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June 26, 2018

Executive Compensation at Yale

by Anne Paddock

The staggering cost of a college education perplexes many people who often wonder:  Why does a 4-year degree from a top private school cost about $300,000 (or about $70,000-$75,000 annually)? The answer is not as complicated as some people would lead you to believe.

In the most simplistic terms the answer is because you are supporting a huge education machine where, in the case of Yale, more than half of the total expenses ($2.2 billion of the $3.4 billion in expenses – not including depreciation) are compensation-related costs for the 28,739 employees in 2016 (an average of $75,000 each).  The next largest expense categories were for grants (primarily to domestic individuals for undergrad scholarships) which totaled $437 million, Fees for Services (primarily management related with no detail provided) of $186 million, office-related expenses (occupancy, IT, office and insurance) of $182 million, $170 million in supplies, and $145 million of other expenses (no detail provided).

In 2016, Yale reported $4.8 billion in revenue and $3.4 billion in expenses (not including $257 million in depreciation). The year before (2015), Yale reported $5.5 billion in revenue and $3.3 billion in expenses (not including $259 million in depreciation). Although the organization primarily relies on program service revenue (i.e. student income, medical service income, etc) that totaled $1.7 billion in 2016, Yale also relies on investment income which was $2 billion in 2016 (mostly from the gain on the sale of assets and investment income) and contributions (nearly $1 billion of which $448 million were government grants). The unspent portion of revenue – more than a billion in 2016 and $2 billion in 2015 – went to the net fund assets, a portion of which was offset by unrealized losses on investments.

The IRS Form 990 (2015 for the year beginning July 1, 2015 and ending June 30, 2016) reports 3,585 individuals received more than $100,000 in compensation with the 22 most highly compensated individuals listed below:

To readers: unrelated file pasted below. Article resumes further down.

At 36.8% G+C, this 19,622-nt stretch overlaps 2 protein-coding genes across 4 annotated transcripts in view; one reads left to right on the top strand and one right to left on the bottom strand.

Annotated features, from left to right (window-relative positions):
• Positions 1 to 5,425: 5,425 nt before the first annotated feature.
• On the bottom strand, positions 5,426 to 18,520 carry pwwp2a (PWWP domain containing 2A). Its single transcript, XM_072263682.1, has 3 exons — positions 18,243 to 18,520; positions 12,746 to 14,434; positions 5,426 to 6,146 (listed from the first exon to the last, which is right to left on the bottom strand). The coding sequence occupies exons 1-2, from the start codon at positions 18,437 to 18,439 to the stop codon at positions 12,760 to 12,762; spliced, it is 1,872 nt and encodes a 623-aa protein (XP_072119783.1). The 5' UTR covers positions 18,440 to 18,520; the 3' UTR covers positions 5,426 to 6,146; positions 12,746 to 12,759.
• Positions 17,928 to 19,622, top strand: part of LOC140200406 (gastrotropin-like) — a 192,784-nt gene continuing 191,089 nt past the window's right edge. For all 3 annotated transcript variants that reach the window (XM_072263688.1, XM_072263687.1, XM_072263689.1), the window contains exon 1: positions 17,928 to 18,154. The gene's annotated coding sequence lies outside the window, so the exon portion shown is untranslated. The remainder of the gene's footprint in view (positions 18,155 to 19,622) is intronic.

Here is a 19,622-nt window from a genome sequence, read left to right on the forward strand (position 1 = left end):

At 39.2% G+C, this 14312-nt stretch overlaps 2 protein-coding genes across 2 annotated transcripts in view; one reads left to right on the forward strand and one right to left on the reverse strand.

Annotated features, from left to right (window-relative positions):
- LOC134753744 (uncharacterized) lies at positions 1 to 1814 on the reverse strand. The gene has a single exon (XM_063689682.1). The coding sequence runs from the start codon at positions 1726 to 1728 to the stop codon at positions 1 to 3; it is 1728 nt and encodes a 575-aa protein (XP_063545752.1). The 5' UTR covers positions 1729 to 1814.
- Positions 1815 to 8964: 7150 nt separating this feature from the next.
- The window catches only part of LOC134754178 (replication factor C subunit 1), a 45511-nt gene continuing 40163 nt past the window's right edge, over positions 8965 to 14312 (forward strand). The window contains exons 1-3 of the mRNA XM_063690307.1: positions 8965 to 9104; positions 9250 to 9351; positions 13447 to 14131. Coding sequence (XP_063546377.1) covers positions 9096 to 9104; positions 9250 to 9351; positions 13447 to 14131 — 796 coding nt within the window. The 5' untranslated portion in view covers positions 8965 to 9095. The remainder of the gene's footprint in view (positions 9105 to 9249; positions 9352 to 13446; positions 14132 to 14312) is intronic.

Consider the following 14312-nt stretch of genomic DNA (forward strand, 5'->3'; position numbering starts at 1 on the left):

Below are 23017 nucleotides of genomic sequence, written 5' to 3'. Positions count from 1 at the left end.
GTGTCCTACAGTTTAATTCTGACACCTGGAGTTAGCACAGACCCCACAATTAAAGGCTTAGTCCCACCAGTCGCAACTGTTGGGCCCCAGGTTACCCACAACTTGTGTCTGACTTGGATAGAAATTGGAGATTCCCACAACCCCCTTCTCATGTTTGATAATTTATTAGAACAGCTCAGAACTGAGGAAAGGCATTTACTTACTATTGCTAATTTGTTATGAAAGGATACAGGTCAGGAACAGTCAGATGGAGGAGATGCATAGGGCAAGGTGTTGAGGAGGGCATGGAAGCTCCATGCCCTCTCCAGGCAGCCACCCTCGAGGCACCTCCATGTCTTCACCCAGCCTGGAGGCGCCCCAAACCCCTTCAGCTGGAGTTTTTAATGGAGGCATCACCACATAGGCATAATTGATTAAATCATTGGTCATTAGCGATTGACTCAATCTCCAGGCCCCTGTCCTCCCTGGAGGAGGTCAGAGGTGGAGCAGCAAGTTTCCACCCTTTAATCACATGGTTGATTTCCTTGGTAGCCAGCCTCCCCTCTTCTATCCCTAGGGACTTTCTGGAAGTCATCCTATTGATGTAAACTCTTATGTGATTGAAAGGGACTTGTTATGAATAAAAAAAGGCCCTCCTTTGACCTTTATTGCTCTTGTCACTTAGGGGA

• $4,238,803:  David F Swensen, Chief Investment Officer
  • $3,204,864:  Dean J Takahashi, Sr. Director of Investments
  • $1,790,227:  Timothy R Sullivan, Director of Investments
  • $1,530,354:  Khalid M Abbed, Chief Neurosurgery, Spine
  • $1,487,113:  Alan Forman, Director, Investments
  • $1,366,401:  Peter Salovey, Trustee and President
  • $1,171,984:  Masoud Azodi, Professor, OB/GYN
  • $1,099,606:  Peter G Shulam, Chair, Dept of Urology
  • $  917,138:   Robert J Alpern, Dean, School of Medicine
  • $  639,608:  Michael A Peel, VP for HR and Administration
  • $  627,138:  Benjamin Polak, Provost
  • $  610,539:  Bruce D Alexander, VP for New Haven and State Affairs
  • $  573,359:  Dorothy K Robinson, Former VP and General Counsel
  • $  568,149:  Alexander E Dreier, VP and General Counsel
  • $  556,311:  Linda K Lorimer, Former VP for Global and Strategy Initiative
  • $  551,009:  Joan E O’Neill, VP for Alumni Affairs and Development
  • $  545,706:  Shauna R King, VP for Finance and Business Operations
  • $  512,150:  Scott A Strobel, VP for West Campus Planning
  • $  454,276:  John H Bollier, AVP for Facilities
  • $  433,866:  Kimberly M Goff-Crews, Secretary and VP for Student Life
  • $  416,642:  Stephen C Murphy, VP for Finance and CFO
  • $  331,944:  Michael J Donoghue, Former VP for West Campus Planning

As illustrated above, the most highly compensated individuals work in investments managing the $26 billion in assets. Investment income and the sale of assets resulted in $2.1 billion in income (an 8% return) in income (although there was $1.7 in unrealized losses on investments which if recognized means the return was less than 2%. It is also important to note that in addition to the above management salaries, $55 million in investment fees were paid to outside firms.

Of the 22 individuals listed above, 17 are men (or 78%) while 5 are women. The top ten most highly compensated individuals are all men.

The Form 990 (2015) also reports Yale paid for first class and chartered travel and travel for companions. Of the $54 million spent on travel, it is unclear what portion was spent on first class and chartered travel.

Yale also provided housing allowances or residences for personal use, personal services (i.e. maid, chauffeur, chef), and tax indemnification and gross up payments. To read more about these benefits, see Schedule J, Part III of the Form 990.

Yale reported one housing loan in the amount of $100,000 to Scott Strobel, an officer. The current balance is $80,847.

$63,675 in scholarships were awarded to “interested persons” (usually relatives of staff, officers, or trustees).

The following five individuals/entities (“interested persons”) received:

  • $191,174:  Patricia Preisig, spouse of Robert Alpern, a key employee, for compensation as a professor of medicine
  • $152,892:  Stephanie Markovits, spouse of Benjamin Polak, an officer, for compensation as an English Professor
  • $108,195:  Ricecan Realty, LP, (trustee and family members own more than 35%), for income distribution
  • $102,619:  Wendy Sharp, spouse of Dean Takahashi, a key employee, for compensation as Lecturer of Music
  • $ 65,308:  Marta Moret, spouse of Peter Salovey, an officer, for compensation as an Associate

To read the IRS Form 990 (2015), click here.

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